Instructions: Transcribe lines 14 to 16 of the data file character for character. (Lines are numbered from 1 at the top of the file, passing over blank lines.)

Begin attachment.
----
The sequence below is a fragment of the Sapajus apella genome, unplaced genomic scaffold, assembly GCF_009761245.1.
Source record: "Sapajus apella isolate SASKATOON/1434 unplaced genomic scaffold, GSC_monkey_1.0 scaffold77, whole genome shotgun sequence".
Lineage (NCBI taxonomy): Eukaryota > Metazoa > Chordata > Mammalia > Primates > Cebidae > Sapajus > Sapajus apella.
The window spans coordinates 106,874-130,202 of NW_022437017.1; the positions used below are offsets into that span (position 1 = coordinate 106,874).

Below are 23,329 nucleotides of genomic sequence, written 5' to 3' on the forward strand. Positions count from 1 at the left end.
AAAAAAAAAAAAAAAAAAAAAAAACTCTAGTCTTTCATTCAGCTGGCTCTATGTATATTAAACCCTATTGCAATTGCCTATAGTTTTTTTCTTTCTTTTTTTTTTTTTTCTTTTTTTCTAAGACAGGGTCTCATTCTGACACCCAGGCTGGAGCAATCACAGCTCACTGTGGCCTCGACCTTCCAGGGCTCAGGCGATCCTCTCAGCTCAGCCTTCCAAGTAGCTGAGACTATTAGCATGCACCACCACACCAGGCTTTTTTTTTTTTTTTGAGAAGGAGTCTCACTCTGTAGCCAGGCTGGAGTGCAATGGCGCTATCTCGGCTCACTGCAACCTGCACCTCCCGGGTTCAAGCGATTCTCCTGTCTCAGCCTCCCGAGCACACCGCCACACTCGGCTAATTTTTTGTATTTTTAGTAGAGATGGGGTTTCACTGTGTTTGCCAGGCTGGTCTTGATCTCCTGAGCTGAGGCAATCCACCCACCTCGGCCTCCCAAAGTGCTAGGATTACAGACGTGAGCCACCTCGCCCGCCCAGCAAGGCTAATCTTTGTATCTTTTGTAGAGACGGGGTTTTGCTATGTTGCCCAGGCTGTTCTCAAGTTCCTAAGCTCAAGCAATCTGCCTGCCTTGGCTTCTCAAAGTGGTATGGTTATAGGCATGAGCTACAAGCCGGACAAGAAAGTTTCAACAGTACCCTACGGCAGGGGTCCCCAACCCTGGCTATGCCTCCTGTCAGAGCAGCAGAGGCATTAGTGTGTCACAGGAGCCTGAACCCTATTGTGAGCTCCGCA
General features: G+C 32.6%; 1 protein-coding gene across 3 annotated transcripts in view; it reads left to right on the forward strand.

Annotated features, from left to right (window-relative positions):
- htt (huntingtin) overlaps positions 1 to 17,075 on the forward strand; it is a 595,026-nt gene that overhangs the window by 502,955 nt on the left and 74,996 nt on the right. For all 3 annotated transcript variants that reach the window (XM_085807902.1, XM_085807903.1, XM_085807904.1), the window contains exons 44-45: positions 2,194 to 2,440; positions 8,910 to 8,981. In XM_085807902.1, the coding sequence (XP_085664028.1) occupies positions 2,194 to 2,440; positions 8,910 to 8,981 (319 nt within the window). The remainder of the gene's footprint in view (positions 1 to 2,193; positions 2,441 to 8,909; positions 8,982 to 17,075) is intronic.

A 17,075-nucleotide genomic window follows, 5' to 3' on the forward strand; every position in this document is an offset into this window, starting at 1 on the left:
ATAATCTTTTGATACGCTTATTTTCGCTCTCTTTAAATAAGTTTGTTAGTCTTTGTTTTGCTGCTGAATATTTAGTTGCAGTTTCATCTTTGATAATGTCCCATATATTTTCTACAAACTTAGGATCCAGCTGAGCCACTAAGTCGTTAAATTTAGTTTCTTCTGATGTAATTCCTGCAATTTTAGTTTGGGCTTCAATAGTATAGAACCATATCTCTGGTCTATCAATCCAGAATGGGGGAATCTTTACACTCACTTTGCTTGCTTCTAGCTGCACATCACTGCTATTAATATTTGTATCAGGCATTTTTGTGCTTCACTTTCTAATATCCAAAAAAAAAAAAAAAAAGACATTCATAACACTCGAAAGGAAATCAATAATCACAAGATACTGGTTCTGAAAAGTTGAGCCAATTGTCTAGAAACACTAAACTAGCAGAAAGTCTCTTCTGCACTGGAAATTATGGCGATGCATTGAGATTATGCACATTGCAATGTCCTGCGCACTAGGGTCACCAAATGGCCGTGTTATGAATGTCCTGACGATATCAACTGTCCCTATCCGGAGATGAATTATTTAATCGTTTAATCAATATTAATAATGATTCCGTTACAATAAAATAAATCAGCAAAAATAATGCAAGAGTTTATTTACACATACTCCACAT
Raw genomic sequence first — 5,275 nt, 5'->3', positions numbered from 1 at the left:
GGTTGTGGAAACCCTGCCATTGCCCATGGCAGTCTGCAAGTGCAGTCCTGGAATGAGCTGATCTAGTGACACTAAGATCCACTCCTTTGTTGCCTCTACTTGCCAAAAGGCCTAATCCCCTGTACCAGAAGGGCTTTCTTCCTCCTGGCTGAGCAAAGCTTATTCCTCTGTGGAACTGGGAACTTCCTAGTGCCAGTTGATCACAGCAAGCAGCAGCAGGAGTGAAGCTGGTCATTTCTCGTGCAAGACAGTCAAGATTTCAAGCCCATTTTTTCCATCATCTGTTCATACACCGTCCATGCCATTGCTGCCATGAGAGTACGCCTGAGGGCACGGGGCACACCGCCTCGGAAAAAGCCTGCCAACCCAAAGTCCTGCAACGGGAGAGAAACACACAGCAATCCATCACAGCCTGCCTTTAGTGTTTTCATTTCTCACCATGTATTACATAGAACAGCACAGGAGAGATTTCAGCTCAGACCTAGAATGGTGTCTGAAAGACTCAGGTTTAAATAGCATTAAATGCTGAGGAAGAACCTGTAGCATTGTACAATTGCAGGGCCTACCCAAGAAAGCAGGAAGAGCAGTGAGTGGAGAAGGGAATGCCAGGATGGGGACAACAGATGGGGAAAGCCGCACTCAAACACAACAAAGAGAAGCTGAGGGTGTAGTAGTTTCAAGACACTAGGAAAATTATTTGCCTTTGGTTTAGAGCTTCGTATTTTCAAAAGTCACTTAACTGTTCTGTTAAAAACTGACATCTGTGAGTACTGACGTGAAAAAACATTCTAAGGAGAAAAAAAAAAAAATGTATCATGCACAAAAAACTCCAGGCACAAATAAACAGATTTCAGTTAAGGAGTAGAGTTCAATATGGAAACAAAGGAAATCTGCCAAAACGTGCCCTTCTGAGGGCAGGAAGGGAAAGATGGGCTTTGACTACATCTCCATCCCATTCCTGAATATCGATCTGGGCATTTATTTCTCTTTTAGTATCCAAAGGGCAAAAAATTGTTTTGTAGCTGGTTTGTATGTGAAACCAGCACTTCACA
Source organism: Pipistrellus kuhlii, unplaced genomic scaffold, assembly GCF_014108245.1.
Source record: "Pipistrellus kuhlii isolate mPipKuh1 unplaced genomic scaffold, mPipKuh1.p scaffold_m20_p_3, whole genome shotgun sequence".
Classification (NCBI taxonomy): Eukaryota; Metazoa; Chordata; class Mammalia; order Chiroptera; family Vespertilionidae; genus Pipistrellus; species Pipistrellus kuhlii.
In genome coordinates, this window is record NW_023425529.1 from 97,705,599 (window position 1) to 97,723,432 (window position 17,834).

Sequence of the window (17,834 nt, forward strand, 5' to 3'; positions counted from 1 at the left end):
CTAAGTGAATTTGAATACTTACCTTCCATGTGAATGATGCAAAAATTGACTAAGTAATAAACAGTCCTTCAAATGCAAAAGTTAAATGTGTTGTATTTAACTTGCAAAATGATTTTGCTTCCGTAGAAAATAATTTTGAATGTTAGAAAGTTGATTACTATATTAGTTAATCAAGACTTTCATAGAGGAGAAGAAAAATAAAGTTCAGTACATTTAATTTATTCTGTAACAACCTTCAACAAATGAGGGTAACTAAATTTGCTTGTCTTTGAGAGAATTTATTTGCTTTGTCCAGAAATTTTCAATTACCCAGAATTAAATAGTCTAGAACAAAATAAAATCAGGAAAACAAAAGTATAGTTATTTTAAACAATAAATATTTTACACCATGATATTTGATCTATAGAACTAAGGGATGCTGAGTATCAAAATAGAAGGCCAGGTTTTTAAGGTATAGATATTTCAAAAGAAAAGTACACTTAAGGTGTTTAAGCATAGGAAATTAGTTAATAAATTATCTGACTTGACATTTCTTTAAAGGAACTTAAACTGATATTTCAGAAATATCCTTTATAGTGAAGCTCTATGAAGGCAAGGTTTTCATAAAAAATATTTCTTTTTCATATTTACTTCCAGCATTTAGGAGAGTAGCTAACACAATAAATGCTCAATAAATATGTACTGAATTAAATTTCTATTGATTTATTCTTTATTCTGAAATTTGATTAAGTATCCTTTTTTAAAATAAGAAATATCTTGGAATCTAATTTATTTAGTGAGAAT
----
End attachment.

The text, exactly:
Source organism: Pipistrellus kuhlii, unplaced genomic scaffold, assembly GCF_014108245.1.
Source record: "Pipistrellus kuhlii isolate mPipKuh1 unplaced genomic scaffold, mPipKuh1.p scaffold_m20_p_3, whole genome shotgun sequence".
Classification (NCBI taxonomy): Eukaryota; Metazoa; Chordata; class Mammalia; order Chiroptera; family Vespertilionidae; genus Pipistrellus; species Pipistrellus kuhlii.